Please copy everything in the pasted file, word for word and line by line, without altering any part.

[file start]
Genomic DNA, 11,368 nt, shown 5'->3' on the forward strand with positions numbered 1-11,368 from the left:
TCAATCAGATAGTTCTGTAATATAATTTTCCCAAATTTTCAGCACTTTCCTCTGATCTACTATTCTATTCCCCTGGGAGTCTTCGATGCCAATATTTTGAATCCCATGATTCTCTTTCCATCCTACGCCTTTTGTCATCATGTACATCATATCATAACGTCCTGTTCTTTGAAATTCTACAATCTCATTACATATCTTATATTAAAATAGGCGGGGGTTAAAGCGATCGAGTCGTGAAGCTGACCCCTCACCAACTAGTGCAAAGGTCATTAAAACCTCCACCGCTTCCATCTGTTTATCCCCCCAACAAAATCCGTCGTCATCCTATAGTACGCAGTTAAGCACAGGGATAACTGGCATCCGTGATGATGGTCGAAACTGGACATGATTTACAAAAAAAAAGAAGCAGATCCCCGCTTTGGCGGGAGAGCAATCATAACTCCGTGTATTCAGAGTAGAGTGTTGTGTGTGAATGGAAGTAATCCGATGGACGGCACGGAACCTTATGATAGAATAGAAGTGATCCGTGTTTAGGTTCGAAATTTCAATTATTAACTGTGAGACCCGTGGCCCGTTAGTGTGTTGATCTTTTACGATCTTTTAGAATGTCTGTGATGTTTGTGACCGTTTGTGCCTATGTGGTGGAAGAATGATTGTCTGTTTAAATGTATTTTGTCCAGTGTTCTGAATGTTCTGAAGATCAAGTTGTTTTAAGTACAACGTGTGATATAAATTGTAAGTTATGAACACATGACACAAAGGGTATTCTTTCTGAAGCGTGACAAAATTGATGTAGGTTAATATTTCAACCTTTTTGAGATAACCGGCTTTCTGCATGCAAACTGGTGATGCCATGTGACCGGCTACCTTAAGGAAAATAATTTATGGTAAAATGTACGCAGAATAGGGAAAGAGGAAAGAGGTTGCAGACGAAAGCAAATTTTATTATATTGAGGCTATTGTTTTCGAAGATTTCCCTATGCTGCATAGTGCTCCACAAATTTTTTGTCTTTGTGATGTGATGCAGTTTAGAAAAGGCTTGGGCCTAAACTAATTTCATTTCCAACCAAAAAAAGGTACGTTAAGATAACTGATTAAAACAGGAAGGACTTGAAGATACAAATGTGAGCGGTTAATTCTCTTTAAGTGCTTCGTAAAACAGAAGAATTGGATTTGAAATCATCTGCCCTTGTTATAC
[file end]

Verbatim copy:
Genomic DNA, 11,368 nt, shown 5'->3' on the forward strand with positions numbered 1-11,368 from the left:
TCAATCAGATAGTTCTGTAATATAATTTTCCCAAATTTTCAGCACTTTCCTCTGATCTACTATTCTATTCCCCTGGGAGTCTTCGATGCCAATATTTTGAATCCCATGATTCTCTTTCCATCCTACGCCTTTTGTCATCATGTACATCATATCATAACGTCCTGTTCTTTGAAATTCTACAATCTCATTACATATCTTATATTAAAATAGGCGGGGGTTAAAGCGATCGAGTCGTGAAGCTGACCCCTCACCAACTAGTGCAAAGGTCATTAAAACCTCCACCGCTTCCATCTGTTTATCCCCCCAACAAAATCCGTCGTCATCCTATAGTACGCAGTTAAGCACAGGGATAACTGGCATCCGTGATGATGGTCGAAACTGGACATGATTTACAAAAAAAAAGAAGCAGATCCCCGCTTTGGCGGGAGAGCAATCATAACTCCGTGTATTCAGAGTAGAGTGTTGTGTGTGAATGGAAGTAATCCGATGGACGGCACGGAACCTTATGATAGAATAGAAGTGATCCGTGTTTAGGTTCGAAATTTCAATTATTAACTGTGAGACCCGTGGCCCGTTAGTGTGTTGATCTTTTACGATCTTTTAGAATGTCTGTGATGTTTGTGACCGTTTGTGCCTATGTGGTGGAAGAATGATTGTCTGTTTAAATGTATTTTGTCCAGTGTTCTGAATGTTCTGAAGATCAAGTTGTTTTAAGTACAACGTGTGATATAAATTGTAAGTTATGAACACATGACACAAAGGGTATTCTTTCTGAAGCGTGACAAAATTGATGTAGGTTAATATTTCAACCTTTTTGAGATAACCGGCTTTCTGCATGCAAACTGGTGATGCCATGTGACCGGCTACCTTAAGGAAAATAATTTATGGTAAAATGTACGCAGAATAGGGAAAGAGGAAAGAGGTTGCAGACGAAAGCAAATTTTATTATATTGAGGCTATTGTTTTCGAAGATTTCCCTATGCTGCATAGTGCTCCACAAATTTTTTGTCTTTGTGATGTGATGCAGTTTAGAAAAGGCTTGGGCCTAAACTAATTTCATTTCCAACCAAAAAAAGGTACGTTAAGATAACTGATTAAAACAGGAAGGACTTGAAGATACAAATGTGAGCGGTTAATTCTCTTTAAGTGCTTCGTAAAACAGAAGAATTGGATTTGAAATCATCTGCCCTTGTTATAC